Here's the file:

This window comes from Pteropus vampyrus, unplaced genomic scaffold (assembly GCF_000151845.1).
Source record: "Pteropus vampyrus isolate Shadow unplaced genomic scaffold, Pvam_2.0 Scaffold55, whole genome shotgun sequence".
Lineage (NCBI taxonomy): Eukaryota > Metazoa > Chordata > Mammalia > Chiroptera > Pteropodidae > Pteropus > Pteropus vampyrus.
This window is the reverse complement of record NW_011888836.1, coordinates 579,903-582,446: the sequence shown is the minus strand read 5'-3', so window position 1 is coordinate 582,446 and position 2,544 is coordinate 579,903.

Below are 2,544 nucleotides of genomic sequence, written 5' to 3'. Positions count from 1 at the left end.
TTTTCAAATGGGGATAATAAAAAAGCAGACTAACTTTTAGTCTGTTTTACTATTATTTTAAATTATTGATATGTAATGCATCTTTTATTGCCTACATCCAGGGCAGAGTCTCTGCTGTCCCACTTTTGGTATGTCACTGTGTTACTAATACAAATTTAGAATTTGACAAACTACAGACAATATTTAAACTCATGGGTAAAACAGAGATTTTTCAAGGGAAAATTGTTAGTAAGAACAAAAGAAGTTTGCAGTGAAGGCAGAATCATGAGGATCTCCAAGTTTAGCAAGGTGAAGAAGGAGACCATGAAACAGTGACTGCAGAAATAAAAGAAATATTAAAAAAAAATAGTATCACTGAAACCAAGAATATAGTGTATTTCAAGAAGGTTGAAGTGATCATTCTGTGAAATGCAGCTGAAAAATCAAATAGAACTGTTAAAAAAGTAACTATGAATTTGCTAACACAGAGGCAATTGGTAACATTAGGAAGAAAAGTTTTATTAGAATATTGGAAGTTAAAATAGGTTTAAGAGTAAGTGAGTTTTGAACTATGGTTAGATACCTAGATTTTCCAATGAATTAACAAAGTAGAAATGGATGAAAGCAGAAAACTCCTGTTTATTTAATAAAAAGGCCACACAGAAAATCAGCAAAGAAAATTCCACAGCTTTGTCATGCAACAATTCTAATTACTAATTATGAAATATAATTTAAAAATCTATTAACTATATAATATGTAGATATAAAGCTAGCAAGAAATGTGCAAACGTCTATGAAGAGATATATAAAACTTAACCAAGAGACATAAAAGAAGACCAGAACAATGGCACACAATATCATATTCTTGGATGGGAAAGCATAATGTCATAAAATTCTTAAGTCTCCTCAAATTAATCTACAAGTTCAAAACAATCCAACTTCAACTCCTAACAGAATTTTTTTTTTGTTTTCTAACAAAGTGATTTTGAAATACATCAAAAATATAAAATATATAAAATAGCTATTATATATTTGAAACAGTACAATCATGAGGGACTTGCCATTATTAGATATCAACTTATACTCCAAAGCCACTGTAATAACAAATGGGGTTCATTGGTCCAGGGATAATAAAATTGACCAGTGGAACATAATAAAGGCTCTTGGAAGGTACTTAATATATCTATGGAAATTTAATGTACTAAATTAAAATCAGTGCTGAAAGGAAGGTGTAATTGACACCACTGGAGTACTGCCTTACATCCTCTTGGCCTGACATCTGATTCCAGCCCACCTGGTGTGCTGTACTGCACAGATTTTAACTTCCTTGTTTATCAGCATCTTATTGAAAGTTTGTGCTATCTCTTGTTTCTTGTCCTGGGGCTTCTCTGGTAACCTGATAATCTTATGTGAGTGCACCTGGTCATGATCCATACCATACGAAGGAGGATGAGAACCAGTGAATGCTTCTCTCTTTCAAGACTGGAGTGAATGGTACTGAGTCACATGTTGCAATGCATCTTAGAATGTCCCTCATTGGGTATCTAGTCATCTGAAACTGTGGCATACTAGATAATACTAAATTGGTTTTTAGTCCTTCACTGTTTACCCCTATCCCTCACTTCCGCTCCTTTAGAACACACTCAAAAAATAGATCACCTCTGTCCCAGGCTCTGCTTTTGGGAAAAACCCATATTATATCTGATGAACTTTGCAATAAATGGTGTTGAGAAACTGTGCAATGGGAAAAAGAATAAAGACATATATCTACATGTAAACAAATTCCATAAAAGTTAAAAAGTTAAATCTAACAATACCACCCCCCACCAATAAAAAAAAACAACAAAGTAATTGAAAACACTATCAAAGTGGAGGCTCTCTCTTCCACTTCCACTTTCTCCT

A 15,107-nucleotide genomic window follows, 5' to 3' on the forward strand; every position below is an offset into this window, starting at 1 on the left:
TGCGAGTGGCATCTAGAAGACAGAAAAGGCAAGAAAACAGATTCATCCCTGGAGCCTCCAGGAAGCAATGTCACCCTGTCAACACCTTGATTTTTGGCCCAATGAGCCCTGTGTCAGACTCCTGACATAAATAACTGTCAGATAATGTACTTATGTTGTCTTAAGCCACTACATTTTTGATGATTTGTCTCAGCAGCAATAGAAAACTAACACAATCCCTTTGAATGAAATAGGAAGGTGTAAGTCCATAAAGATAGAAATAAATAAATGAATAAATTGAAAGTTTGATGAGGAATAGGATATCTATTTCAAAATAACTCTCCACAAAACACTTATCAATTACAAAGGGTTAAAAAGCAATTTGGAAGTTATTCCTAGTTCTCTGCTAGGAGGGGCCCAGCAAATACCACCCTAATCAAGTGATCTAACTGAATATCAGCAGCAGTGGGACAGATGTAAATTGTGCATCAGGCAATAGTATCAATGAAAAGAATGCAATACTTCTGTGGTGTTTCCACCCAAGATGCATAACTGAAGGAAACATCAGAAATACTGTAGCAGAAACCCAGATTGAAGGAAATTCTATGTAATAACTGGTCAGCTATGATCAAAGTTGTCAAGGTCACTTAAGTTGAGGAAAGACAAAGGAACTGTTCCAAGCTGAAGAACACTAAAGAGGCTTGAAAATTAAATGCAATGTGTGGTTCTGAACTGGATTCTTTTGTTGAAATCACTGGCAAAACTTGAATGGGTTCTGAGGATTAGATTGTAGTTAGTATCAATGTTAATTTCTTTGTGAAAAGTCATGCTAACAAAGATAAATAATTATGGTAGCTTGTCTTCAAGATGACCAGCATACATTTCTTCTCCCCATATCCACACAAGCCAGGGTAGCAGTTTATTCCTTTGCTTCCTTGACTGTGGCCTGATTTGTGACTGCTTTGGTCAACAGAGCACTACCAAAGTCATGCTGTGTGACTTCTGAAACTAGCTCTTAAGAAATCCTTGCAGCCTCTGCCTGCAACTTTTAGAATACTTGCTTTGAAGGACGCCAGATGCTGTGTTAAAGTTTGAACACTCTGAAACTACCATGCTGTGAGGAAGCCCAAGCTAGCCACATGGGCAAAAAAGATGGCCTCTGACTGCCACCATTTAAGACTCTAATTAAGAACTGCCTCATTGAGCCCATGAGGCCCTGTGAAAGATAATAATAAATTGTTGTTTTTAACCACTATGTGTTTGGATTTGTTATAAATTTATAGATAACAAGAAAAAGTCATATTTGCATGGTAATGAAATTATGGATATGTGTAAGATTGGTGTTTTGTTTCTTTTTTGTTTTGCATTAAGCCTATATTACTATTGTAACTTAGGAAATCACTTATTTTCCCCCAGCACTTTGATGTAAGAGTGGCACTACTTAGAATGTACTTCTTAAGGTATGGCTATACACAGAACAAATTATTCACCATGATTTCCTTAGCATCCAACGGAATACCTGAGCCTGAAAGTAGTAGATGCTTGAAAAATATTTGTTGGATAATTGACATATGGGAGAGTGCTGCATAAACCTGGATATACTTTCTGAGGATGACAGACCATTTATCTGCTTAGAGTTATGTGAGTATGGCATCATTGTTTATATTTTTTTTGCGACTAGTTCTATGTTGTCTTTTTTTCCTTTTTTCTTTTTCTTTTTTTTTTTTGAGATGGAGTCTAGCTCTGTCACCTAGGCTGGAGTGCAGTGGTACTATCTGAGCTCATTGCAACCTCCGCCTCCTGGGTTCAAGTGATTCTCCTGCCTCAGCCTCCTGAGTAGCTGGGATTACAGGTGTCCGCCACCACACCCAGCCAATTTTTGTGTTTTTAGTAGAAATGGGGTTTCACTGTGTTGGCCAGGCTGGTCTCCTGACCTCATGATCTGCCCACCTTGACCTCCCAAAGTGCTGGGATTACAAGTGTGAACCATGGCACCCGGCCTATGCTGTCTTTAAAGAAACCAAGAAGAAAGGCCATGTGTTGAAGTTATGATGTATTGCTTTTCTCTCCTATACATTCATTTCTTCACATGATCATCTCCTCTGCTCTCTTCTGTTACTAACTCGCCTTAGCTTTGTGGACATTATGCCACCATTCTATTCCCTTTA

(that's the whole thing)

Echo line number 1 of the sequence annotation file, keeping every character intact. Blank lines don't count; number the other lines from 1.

This window comes from Pteropus vampyrus, unplaced genomic scaffold (assembly GCF_000151845.1).